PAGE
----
Standard Chartered chief executive Bill Winters announced plans to reduce costs and improve profitability, as he tries to move the company beyond a period marked by a weak balance sheet and a series of regulatory penalties.
The bank aims to cut $700 million in costs as part of a new three-year plan that the emerging markets focused-lender hopes will soothe investor concerns over its lacklustre returns. On Tuesday, Mr Winters said that after three years of cleaning up Standard Chartered, his focus was raising return on equity to 10 per cent by 2021, double last year’s level.
“I feel like we’re through the really hard restructuring that we needed to do to get the bank clean,” he said. “But we know we have to take the next step to complete our journey to a 10 per cent-plus return.”
Investors welcomed the news, with the Hong Kong-listed shares trading up 2.3 per cent at 3.33pm local time. The reaction will be a boost to Mr Winters, who has been trying to show that he can revive longer-term earnings growth, although success will in part depend on how well he restructures operations in four countries across Asia and the Middle East.
Other targets announced by the bank include an income growth target of 5 to 7 per cent, focusing on controlling risk.
Earlier, Standard Chartered said underlying pre-tax profit in 2018 was up 28 per cent to $3.86 billion, compared with a $3.98bn consensus forecast compiled by the bank. Full-year underlying operating income rose 5 per cent to $14.97bn, compared with forecasts of $15.02bn.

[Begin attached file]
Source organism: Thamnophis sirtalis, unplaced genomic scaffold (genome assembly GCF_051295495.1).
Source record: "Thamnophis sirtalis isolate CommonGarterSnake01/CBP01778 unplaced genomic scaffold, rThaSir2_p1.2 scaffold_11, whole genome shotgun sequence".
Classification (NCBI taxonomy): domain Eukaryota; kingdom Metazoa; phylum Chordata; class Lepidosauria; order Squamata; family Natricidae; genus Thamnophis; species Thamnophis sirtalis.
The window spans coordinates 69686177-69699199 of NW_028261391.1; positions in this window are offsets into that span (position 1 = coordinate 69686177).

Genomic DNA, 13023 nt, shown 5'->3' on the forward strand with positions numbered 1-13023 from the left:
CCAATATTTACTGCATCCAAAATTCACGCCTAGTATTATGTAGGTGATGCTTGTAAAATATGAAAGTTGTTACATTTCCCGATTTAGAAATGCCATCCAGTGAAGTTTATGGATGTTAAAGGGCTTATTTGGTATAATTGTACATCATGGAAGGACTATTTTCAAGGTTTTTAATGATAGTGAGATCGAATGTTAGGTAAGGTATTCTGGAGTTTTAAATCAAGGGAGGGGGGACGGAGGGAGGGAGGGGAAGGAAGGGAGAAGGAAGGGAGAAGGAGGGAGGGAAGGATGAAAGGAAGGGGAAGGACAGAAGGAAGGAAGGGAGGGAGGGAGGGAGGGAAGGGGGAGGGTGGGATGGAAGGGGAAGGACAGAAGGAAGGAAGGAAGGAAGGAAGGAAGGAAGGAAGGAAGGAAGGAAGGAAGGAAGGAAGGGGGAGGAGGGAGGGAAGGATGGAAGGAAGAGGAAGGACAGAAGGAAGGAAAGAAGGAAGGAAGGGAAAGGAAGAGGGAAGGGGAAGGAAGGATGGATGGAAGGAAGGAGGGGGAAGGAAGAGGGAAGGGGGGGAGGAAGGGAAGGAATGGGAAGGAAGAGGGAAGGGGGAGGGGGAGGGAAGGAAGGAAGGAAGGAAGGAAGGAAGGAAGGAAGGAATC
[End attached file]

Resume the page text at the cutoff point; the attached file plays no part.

Its private banking unit reported an underlying pretax loss of $14m in 2018, compared with a loss of $1m in the previous year.
Standard Chartered plans to “eliminate residual drags on returns from low-returning markets” including India, South Korea and Indonesia, it said. Mr Winters did not provide many details about his plan for those markets, but said that it could include partnering with technology and e-commerce firms for retail banking.
The joint venture investment in Indonesia's PT Bank Permata is no longer considered core, the bank said, signalling Mr Winters may be getting ready to dispose of the stake.
The lender said last week that it will take a $900m charge for the fourth quarter to cover potential US and UK penalties, including a $133m fine from the British financial regulator related to its financial crime controls. The US Justice Department extended a long-running agreement with Standard Chartered over allegations that the bank illegally processed transactions on behalf of Iran, giving the lender another three months under an outside monitor in December.